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PDM Group supports meat industry call for action to safeguard tallow fuel

Britain’s meat industry is united behind calls for changes to legislation governing the use of tallow as a fuel. At a meeting hosted by the United Kingdom Renderer’s Association (UKRA), representatives from the farming unions, Government agencies, meat processors, abattoirs and renderers signed up to campaign for change.

Tallow is used in many household products including soap, cosmetics and paint. It is also a clean green fuel that has been used to power renderers, abattoirs and power plants in the UK since the early 1990s. The Animal By-Products Regulation (ABPR) classifies tallow as a waste when burned, and until now that hasn’t been a problem. But, with the introduction of the Waste Incineration Directive (WID) at the end of this year tallow users will have to be WID compliant.

UKRA technical director Stephen Woodgate told the meeting “In many cases, compliance simply isn’t an option. Users will have no alternative but to revert to fossil fuels. Aside from the financial implications, many abattoirs and renderers simply don’t have the space to accomodate additional plant and equipment.”

In his welcome address, independent chairman and former Agriculture Minister John Gummer MP spoke of “the unforeseen consequences of two otherwise sensible pieces of legislation”. He added, “the UKRA’s action to promote the issue with DEFRA, the Environment Agency and in Europe has undoubtedly opened minds. The Government has recognised the seriousness of the matter, but we must still press hard for change to take place.”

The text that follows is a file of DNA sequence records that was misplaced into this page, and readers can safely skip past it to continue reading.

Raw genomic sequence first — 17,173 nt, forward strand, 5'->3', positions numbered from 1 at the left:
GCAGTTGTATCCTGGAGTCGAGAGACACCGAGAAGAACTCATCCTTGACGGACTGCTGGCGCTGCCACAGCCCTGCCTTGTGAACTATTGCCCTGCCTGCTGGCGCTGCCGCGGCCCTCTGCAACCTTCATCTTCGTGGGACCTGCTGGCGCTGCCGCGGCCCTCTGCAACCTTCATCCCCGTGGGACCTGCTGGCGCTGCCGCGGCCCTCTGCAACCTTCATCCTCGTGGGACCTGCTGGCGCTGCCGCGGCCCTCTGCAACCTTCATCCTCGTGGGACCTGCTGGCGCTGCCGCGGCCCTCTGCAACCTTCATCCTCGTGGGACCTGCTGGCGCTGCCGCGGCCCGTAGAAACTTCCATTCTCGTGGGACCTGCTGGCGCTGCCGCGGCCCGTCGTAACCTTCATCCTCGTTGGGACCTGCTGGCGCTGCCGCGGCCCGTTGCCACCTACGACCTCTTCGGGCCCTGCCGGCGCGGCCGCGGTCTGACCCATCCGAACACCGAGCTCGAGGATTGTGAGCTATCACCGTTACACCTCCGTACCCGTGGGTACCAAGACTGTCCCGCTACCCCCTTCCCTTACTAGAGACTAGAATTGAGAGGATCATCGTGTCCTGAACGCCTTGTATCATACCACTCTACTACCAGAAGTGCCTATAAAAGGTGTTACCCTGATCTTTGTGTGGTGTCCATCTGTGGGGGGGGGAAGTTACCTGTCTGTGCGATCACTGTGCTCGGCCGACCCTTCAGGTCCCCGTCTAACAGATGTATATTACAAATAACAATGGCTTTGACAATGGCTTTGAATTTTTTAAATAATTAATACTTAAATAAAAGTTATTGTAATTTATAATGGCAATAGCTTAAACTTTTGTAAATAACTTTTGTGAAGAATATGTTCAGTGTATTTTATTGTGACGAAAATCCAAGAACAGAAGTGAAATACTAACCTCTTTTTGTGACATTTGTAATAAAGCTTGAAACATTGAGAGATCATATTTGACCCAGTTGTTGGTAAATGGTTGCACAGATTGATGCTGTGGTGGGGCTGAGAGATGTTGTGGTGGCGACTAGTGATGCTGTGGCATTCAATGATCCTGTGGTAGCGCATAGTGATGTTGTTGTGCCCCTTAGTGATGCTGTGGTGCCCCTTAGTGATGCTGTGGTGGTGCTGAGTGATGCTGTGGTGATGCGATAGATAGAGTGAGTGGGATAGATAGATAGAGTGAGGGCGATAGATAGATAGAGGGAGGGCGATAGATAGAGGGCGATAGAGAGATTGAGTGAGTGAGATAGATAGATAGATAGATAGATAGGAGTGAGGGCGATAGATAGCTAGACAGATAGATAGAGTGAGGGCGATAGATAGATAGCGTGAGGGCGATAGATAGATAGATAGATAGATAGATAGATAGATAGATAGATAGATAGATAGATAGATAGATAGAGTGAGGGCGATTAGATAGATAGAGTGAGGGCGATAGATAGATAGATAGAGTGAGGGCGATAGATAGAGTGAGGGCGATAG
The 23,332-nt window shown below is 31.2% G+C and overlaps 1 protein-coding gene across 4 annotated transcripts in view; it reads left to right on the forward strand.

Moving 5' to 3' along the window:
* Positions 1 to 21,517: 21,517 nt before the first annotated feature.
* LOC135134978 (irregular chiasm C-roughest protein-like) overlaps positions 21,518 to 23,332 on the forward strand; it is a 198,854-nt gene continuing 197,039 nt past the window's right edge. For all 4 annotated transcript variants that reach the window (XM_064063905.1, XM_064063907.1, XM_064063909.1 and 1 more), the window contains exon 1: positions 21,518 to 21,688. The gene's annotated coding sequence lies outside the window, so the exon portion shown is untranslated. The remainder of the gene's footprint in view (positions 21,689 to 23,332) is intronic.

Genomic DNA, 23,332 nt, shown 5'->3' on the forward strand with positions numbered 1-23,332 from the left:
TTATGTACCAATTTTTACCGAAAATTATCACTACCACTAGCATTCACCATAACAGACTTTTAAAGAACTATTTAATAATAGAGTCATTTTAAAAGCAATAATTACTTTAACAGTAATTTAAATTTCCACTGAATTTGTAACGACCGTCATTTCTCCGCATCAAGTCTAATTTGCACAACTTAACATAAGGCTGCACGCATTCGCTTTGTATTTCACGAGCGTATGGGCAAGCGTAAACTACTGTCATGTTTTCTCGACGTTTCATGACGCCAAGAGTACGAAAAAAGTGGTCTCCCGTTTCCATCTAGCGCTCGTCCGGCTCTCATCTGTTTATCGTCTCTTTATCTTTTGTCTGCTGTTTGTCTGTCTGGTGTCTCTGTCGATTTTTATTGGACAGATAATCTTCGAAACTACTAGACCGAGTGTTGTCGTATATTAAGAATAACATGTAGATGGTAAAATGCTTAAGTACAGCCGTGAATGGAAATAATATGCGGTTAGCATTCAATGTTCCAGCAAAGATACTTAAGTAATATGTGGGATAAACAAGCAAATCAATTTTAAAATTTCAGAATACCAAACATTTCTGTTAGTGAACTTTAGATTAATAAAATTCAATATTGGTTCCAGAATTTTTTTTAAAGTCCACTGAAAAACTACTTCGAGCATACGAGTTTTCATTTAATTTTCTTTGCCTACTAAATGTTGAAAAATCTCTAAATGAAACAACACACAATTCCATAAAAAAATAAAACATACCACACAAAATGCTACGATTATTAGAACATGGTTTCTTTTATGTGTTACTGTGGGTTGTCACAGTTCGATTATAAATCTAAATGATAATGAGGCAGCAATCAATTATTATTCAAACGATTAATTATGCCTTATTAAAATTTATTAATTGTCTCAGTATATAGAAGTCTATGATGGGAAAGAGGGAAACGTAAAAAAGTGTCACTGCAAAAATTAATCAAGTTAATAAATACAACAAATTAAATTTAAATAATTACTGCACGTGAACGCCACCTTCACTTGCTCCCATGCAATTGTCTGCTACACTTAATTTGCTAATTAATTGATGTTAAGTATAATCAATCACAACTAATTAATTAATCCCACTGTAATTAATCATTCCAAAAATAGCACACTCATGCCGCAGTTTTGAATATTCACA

Speaking after the meeting, UKRA Chairman Gordon Braide said: “Together, the British meat industry is determined to be heard on this issue. Common sense dictates that it would be wrong to effectively prevent the burning of a green, clean fuel such as tallow. And as a consequence, drive an industry back to using fossil fuels, with all the negative implications that will have on our environment.”

Delegates are now lobbying Government ministers, local MPs and MEPs to reinforce the need for change. They are working, too, with European counterparts to draw support from other member states. Their goal: in the short term, an exemption for tallow under WID; and longer term, reclassification of tallow as a product, not a waste.